My thoughts: I really loved this one. I thought it was a fascinating read. So much depth and substance. So much food for thought. It packs in a lot of emotions and feelings, and so many experiences. I think my favorite part was seeing the development of relationships. She's leaving her family and friends behind in Kansas. She's going to live with her strict grandmother. She'll be visiting aunts, uncles, and cousins. She'll be attending school and meeting a lot of people her own age. To see her build relationships--to struggle to build relationships--to make a life for herself and find her place to belong...it was just a beautiful thing to see. And one we don't often get in such great detail.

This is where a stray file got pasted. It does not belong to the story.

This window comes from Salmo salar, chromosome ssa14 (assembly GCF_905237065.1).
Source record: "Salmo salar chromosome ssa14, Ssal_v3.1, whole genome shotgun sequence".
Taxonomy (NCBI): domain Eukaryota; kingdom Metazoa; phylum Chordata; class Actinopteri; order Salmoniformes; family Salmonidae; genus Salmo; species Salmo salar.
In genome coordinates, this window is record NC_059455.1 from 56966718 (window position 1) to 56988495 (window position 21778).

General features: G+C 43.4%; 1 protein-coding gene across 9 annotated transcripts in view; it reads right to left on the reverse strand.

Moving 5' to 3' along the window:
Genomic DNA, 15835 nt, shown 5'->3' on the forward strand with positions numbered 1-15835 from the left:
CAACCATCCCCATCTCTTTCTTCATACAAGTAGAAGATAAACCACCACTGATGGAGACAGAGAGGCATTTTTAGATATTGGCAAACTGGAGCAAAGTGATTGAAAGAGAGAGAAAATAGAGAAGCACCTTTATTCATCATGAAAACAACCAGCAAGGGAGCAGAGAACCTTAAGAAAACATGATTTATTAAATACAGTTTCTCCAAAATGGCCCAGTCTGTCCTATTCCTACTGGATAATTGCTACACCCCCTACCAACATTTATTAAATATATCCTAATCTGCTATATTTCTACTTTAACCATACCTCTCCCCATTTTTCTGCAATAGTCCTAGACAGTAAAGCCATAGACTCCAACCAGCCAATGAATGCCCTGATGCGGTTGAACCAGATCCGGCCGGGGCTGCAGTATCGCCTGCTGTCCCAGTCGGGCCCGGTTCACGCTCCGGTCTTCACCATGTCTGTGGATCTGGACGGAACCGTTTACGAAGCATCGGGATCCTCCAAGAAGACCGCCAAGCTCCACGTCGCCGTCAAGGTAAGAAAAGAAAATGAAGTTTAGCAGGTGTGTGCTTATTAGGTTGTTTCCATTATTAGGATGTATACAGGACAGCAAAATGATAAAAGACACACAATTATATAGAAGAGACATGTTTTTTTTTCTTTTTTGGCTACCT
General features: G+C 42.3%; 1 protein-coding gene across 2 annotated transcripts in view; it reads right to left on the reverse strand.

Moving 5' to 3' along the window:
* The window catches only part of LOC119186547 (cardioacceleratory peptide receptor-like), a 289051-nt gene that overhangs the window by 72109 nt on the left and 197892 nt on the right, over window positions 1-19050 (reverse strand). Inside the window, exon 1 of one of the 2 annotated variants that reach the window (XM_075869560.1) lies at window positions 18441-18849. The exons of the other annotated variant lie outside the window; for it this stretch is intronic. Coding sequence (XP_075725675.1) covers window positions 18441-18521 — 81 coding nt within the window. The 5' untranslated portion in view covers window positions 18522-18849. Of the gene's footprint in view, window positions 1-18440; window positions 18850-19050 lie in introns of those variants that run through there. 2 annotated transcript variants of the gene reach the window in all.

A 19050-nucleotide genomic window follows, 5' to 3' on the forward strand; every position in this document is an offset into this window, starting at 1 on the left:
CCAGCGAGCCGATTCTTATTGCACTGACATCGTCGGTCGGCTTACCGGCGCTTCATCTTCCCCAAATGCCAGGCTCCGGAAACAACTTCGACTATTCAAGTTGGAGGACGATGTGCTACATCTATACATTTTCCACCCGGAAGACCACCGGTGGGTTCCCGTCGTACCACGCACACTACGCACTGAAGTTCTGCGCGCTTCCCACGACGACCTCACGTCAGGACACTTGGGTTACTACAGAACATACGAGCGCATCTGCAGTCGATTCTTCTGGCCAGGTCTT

Profile Image for Josie.
429 reviews15 followers
February 3, 2022
When twelve-year-old Waka’s parents suspect she can’t understand basic Japanese, they send her from her home in America to Japan, to spend several months living with her Grandmother and attend school in Tokyo.
This memoir was such a great read in that it was a rare insight into cultural difference. I found this a unique and insightful read, and there were many heart warming as well as heart wrenching parts to what played out. This felt like sitting down with the author over some tea and hearing her childhood story.
Profile Image for Trisha.
1,936 reviews97 followers
January 23, 2022
Exquisite memoir that navigates the space of the loneliness of other and learning who you are when separated from everything that is familiar.

Profile Image for Becky B.
7,492 reviews94 followers